I consider myself very fortunate for growing up in a Kibbutz, and I am grateful for all I experienced and learned there.
In a way, I carry the kibbutz with me, and am finding ways to create of a Kibbutz atmosphere anywhere I live.
People who visit Niños del Sol often remark that something about it reminds them of what they saw or experienced in a Kibbutz.
What is a kibbutz?
As the Jewish immigrants began settling the land of Palestina/ Zion/ Eretz Yisrael/ the Holy Land (Israel became an independent state in 1948) starting over 100 years ago, many came from Russia and brought with them the ideology of socialist farming cooperatives.
They established small communal agricultural villages, of idealistic young pioneers who owned nothing and shared everything.
They called it Kibbutz, meaning a gathering, or a group.
The oldest Kibbutzim in Israel are over 100 years old, and the youngest are around 40, there are about 300 of them scattered all over the country.
Starting in the 1970’s, young international volunteers would come to work on a Kibbutz and help as they experience the unique lifestyle and ideology of the Kibbutz. These volunteers usually had a life changing experience, often considered a highlight in their life.
The KPC, or Kibbutz Program Center is the liaison between interested International volunteers and about 20 Kibbutzim who still accept volunteers.
Doris was the first from Ninos del Sol who went on that program, and now many are interested and planning to go when their time comes.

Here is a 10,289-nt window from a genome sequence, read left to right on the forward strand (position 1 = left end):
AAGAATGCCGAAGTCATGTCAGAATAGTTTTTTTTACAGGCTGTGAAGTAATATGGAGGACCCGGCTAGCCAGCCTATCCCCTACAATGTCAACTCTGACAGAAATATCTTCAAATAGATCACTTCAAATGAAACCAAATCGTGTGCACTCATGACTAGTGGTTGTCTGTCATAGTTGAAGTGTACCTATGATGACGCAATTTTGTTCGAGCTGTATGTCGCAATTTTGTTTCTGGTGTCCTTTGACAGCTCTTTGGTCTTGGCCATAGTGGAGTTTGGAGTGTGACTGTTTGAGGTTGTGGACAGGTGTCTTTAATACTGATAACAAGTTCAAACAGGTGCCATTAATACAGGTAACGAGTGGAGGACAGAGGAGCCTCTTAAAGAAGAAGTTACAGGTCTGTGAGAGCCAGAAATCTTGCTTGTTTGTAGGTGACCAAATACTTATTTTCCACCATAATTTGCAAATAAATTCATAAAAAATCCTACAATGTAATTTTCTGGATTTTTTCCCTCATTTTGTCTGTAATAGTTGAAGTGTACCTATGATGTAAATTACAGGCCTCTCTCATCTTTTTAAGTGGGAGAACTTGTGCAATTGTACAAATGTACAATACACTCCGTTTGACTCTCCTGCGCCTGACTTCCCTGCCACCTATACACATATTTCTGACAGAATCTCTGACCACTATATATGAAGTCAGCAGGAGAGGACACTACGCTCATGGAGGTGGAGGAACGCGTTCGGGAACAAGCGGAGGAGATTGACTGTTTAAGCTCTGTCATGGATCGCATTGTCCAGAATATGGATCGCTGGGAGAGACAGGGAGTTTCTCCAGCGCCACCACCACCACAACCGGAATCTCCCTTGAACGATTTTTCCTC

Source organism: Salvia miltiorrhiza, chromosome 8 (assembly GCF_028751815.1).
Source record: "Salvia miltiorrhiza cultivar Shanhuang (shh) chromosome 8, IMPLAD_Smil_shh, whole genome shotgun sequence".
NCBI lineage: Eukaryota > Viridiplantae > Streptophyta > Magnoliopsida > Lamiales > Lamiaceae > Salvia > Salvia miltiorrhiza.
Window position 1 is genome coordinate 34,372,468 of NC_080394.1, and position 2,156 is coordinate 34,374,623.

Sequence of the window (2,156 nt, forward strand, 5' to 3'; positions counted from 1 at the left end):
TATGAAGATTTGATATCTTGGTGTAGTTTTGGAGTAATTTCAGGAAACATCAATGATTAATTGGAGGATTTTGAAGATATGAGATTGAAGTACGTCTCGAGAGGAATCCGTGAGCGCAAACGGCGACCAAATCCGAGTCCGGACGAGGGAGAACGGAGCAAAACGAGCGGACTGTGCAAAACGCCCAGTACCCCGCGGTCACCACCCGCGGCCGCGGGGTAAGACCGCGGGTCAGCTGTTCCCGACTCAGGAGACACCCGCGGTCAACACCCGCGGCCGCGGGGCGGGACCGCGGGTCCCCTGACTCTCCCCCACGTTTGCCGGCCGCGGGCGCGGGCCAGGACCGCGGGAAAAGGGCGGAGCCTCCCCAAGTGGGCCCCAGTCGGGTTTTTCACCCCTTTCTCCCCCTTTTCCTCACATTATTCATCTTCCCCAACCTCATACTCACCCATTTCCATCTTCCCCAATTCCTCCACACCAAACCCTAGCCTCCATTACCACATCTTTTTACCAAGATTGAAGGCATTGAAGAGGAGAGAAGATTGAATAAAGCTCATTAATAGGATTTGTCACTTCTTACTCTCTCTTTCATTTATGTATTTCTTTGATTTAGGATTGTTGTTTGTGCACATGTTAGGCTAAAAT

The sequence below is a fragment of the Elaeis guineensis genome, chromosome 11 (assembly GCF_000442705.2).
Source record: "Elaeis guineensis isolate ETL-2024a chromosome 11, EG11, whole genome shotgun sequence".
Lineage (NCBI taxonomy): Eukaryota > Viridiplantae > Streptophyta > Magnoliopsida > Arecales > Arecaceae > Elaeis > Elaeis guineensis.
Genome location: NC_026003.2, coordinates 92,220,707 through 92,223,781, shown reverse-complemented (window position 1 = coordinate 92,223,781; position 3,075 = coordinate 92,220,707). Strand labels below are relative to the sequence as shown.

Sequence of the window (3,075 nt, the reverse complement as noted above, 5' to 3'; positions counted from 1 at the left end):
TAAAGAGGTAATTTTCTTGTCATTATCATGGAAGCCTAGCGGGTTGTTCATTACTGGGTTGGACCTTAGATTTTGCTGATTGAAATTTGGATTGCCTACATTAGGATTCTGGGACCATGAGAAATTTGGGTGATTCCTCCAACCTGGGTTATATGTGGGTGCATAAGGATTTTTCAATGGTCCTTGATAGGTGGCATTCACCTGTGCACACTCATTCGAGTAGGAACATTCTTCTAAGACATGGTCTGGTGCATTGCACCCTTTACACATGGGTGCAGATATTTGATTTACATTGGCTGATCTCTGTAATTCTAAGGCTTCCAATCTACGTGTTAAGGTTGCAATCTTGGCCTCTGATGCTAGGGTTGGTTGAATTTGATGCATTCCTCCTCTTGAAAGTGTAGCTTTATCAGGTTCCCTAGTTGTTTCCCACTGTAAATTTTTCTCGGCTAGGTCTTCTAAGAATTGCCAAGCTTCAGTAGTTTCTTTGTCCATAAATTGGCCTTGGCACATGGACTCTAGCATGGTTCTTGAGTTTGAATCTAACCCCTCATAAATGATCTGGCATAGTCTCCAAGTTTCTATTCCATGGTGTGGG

We hope that Guadalupe and Ray Shael will be the first of many of our kids to make this trip.
Why are we offering the youth that option?
Why do we think it’s a good idea for them to take a year and go to the other side of the world to volunteer on a Kibbutz?
Growing up on kibbutz Kfar Hanassi, in the Galilee, is what formed me, and instilled in me what I consider one of the most important skills — being community oriented.
Living on a Kibbutz is somewhat of an ongoing school, learning to engage and exchange with others, learning to give and receive, learning to be involved, to participate, to partake in communal life.
I am grateful that the youth that Viviana and I are caring for here in Peru have met many Kibbutznikim, including my family and friends, and some Israeli volunteers who came to work at NdS, and all left an impression, and that many of the youth are dreaming of traveling to Israel, connecting with family and friends, and spending a year on a Kibbutz.
Viviana and I are doing what we can to support the youth in becoming their best, happy and healthy in body, mind and spirit.
We give them all we can so they can become leaders, educators, and visionaries that the world needs, if they choose so…
The Kibbutz experience allows the volunteers to learn about themselves, to grow and transform, and evolve as a healthy human in community.
In my experience, spending time living and working on a kibbutz gives an opportunity to learn important values that are so necessary for everyone and for humanity.
The values of hard work in a community, of living a simple lifestyle, of sharing time and resources with others and of helping one another, are some of the values that benefit profoundly the young people who volunteer on the kibbutz.
Thanks again for helping in any way you can for our youth to thrive!